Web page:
The Rig Veda, written in India about 1500BC, praises a holy plant called Soma, which is sacrificed and consumed, granting the drinker an experience of enlightenment and ecstasy. The late Gordon Wasson identified Soma as a "magic mushroom," Amanita muscaria, and he and his followers discovered that such Indo-Europeans as the ancient Greeks, Iranians, and Norse had also used a Soma-type plant.
In Ploughing the Clouds Peter Lamborn Wilson investigates the probability of a Soma cult in ancient Ireland, tracing clues in Irish (and other Celtic) lore. By comparing Celtic folktales, romances, epics and topographic lore with the Rig Veda, he uncovers the Irish branch of the great Indo-European tradition of psychedelic (or "entheogenic") shamanism, and even reconstructs some of its secret rituals. He uses this comparative material to illuminate the deep meaning of the Soma-function in all cultures: the entheogenic origin of "poetic frenzy," the link between intoxication and inspiration.
"[Ploughing the Clouds] is the best of its kind since Robert Graves's The White Goddess." —Dale Pendell, author of Pharmako/poeia: Plant Powers, Poisons and Herbcraft
"[This book] brings new perspectives to the problem of Soma and broadens and deepens the context of its discussion. Information on possible Celtic relationships with psychoactive plants and fungi are most welcome." —Terence McKenna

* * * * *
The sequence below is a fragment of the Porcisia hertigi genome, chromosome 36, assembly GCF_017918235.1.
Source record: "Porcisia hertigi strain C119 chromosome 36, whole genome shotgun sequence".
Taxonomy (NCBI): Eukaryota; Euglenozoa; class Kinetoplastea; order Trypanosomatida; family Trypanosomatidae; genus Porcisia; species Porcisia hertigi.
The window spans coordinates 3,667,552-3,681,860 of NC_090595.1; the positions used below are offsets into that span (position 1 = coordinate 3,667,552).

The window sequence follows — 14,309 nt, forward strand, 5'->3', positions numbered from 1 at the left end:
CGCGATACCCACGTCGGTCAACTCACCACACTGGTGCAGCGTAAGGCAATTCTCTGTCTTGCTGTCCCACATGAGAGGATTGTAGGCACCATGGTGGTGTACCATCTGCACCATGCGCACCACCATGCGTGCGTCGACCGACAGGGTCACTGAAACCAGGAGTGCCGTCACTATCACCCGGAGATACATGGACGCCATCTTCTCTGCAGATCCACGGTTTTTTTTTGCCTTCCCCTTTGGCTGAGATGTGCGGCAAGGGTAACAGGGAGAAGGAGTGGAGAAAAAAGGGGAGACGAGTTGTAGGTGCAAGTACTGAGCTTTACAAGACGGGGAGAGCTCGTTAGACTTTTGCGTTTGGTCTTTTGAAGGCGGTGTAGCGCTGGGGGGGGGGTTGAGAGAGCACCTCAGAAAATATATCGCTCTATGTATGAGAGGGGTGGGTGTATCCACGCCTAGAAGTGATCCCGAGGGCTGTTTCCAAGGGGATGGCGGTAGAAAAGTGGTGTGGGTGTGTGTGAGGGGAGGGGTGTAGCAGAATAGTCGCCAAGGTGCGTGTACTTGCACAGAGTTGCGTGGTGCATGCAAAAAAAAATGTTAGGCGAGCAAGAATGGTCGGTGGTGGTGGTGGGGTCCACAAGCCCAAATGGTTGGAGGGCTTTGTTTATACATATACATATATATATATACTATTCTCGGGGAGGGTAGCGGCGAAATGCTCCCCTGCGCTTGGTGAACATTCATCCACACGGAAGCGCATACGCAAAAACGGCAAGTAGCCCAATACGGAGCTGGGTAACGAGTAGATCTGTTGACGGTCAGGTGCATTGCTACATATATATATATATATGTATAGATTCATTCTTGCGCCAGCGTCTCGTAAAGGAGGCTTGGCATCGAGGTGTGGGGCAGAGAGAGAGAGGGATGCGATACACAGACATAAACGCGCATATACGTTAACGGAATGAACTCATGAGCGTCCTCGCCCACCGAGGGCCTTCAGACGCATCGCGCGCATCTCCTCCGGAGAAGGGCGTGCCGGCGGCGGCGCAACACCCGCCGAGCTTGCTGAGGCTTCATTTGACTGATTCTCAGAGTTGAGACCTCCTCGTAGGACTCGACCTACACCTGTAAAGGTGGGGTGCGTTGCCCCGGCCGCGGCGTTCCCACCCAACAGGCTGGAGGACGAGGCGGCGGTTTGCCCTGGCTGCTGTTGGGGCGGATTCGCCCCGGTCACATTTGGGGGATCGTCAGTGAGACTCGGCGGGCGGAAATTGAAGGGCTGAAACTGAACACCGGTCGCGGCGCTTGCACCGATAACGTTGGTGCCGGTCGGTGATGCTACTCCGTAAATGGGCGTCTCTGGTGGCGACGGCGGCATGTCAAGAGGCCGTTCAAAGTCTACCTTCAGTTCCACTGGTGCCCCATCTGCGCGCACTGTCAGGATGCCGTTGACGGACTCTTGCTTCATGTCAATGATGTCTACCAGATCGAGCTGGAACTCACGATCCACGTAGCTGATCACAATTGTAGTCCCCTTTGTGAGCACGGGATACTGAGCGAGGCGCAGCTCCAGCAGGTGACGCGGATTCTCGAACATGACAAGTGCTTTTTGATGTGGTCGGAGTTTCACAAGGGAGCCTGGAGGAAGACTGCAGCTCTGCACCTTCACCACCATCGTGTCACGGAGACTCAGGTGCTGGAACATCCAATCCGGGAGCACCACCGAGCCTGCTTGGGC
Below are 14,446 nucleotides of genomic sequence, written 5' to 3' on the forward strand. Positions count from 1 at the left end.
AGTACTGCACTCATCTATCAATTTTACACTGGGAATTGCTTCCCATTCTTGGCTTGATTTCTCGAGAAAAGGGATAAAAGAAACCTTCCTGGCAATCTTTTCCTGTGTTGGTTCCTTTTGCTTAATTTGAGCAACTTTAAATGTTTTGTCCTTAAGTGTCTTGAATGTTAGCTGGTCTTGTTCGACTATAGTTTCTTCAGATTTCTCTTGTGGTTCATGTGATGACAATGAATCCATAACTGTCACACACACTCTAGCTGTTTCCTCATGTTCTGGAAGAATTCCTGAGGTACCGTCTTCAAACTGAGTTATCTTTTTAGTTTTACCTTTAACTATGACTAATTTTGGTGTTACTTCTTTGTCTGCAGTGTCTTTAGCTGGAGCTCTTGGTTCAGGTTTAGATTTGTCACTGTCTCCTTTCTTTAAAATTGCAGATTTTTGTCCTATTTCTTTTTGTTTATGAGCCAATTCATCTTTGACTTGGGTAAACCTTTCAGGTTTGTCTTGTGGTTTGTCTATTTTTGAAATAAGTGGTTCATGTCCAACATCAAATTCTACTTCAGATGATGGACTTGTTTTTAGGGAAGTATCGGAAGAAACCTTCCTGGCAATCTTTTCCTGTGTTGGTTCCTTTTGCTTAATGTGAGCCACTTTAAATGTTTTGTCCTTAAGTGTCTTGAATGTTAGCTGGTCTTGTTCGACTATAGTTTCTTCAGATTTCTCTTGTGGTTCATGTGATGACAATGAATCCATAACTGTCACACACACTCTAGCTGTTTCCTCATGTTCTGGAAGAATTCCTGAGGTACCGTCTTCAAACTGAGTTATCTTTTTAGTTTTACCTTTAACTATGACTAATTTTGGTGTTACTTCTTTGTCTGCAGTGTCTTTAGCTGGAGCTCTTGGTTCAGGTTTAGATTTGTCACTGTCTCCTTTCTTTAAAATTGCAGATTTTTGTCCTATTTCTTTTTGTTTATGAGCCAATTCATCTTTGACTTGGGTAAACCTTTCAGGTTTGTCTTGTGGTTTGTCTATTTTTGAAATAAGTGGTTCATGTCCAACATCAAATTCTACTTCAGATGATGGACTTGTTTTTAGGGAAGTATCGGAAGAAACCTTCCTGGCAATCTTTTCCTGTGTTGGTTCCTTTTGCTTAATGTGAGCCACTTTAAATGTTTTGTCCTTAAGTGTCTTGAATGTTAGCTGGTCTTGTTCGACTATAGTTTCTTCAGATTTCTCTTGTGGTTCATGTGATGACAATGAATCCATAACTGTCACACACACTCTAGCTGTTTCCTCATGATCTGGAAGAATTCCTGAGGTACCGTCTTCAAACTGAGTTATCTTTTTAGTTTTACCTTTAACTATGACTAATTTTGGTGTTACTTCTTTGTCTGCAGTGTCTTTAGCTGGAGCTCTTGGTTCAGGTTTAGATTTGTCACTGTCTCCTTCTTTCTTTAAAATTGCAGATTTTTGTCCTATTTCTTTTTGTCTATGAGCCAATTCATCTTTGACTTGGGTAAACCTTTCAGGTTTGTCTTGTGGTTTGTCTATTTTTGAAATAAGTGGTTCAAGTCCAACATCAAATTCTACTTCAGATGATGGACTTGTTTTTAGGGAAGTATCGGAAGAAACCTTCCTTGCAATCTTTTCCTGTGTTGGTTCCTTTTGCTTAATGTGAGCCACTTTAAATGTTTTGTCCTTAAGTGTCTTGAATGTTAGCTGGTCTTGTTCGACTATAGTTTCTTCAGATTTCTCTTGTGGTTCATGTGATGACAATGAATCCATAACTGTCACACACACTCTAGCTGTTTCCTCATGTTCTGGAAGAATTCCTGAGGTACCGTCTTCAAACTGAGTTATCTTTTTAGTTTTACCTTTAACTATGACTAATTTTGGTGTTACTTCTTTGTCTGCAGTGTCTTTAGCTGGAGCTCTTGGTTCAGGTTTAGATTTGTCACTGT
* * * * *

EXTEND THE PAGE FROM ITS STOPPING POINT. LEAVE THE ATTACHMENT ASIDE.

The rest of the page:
"Wilson uses his considerable research to explain and interpret the Indian soma ritual, and to imagine the Irish one. . . . His convoluted analyses, freighted with academic prose, will appeal chiefly to serious students of comparative religion, folklore and myth, ancient history or drug use." —Publishers Weekly
"Wilson is a literary genius who possesses both an extensive knowledge of the literature of folklore, myth, and religion—unorthodox Islam being his specialty—and an original, unconventional, and penetrating intellect. His ideas and hypotheses are both reasonable and wild; as an author he displays a thorough knowledge of classic literature but puts forth revolutionary thoughts. His presentation is intelligent, sophisticated and at times his prose swells into poetic reverie. Often it seems that Wilson could elaborate on numerous juicy topics but is forced to merely mention these tangents and move on so as to not overwhelm the reader. Thankfully he does offer leads—bibliographic, branches of philosophy, and so on—for readers to pursue the various subjects he touches upon." —Justin Case, The Erowid Review